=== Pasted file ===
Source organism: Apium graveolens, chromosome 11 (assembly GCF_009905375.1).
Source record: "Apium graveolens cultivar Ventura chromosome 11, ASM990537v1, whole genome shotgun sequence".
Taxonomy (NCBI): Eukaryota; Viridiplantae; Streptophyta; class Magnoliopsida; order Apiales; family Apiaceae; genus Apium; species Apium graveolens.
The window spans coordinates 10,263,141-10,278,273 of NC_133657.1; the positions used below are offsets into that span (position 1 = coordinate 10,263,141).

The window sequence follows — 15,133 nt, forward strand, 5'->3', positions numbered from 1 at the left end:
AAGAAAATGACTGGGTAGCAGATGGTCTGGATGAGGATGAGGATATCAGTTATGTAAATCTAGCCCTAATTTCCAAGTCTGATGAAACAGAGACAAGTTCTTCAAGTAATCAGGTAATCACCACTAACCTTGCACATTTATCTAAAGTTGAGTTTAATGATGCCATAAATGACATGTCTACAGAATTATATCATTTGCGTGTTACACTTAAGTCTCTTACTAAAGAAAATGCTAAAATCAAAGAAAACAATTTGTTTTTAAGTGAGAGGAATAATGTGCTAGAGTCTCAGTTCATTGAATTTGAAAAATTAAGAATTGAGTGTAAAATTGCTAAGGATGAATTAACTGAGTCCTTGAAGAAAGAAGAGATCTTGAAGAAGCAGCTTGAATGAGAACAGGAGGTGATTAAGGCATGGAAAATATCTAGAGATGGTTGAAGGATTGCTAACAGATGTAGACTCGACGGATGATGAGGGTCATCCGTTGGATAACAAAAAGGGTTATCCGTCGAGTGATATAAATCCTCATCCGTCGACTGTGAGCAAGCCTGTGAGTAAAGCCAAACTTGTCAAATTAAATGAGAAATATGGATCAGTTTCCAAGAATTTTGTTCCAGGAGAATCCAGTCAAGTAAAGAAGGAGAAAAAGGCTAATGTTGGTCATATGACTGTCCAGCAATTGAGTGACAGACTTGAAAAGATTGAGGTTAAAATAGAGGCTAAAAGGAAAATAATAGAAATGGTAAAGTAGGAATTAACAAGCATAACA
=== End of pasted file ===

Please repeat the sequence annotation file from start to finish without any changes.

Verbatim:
Source organism: Apium graveolens, chromosome 11 (assembly GCF_009905375.1).
Source record: "Apium graveolens cultivar Ventura chromosome 11, ASM990537v1, whole genome shotgun sequence".
Taxonomy (NCBI): Eukaryota; Viridiplantae; Streptophyta; class Magnoliopsida; order Apiales; family Apiaceae; genus Apium; species Apium graveolens.
The window spans coordinates 10,263,141-10,278,273 of NC_133657.1; the positions used below are offsets into that span (position 1 = coordinate 10,263,141).

The window sequence follows — 15,133 nt, forward strand, 5'->3', positions numbered from 1 at the left end:
AAGAAAATGACTGGGTAGCAGATGGTCTGGATGAGGATGAGGATATCAGTTATGTAAATCTAGCCCTAATTTCCAAGTCTGATGAAACAGAGACAAGTTCTTCAAGTAATCAGGTAATCACCACTAACCTTGCACATTTATCTAAAGTTGAGTTTAATGATGCCATAAATGACATGTCTACAGAATTATATCATTTGCGTGTTACACTTAAGTCTCTTACTAAAGAAAATGCTAAAATCAAAGAAAACAATTTGTTTTTAAGTGAGAGGAATAATGTGCTAGAGTCTCAGTTCATTGAATTTGAAAAATTAAGAATTGAGTGTAAAATTGCTAAGGATGAATTAACTGAGTCCTTGAAGAAAGAAGAGATCTTGAAGAAGCAGCTTGAATGAGAACAGGAGGTGATTAAGGCATGGAAAATATCTAGAGATGGTTGAAGGATTGCTAACAGATGTAGACTCGACGGATGATGAGGGTCATCCGTTGGATAACAAAAAGGGTTATCCGTCGAGTGATATAAATCCTCATCCGTCGACTGTGAGCAAGCCTGTGAGTAAAGCCAAACTTGTCAAATTAAATGAGAAATATGGATCAGTTTCCAAGAATTTTGTTCCAGGAGAATCCAGTCAAGTAAAGAAGGAGAAAAAGGCTAATGTTGGTCATATGACTGTCCAGCAATTGAGTGACAGACTTGAAAAGATTGAGGTTAAAATAGAGGCTAAAAGGAAAATAATAGAAATGGTAAAGTAGGAATTAACAAGCATAACA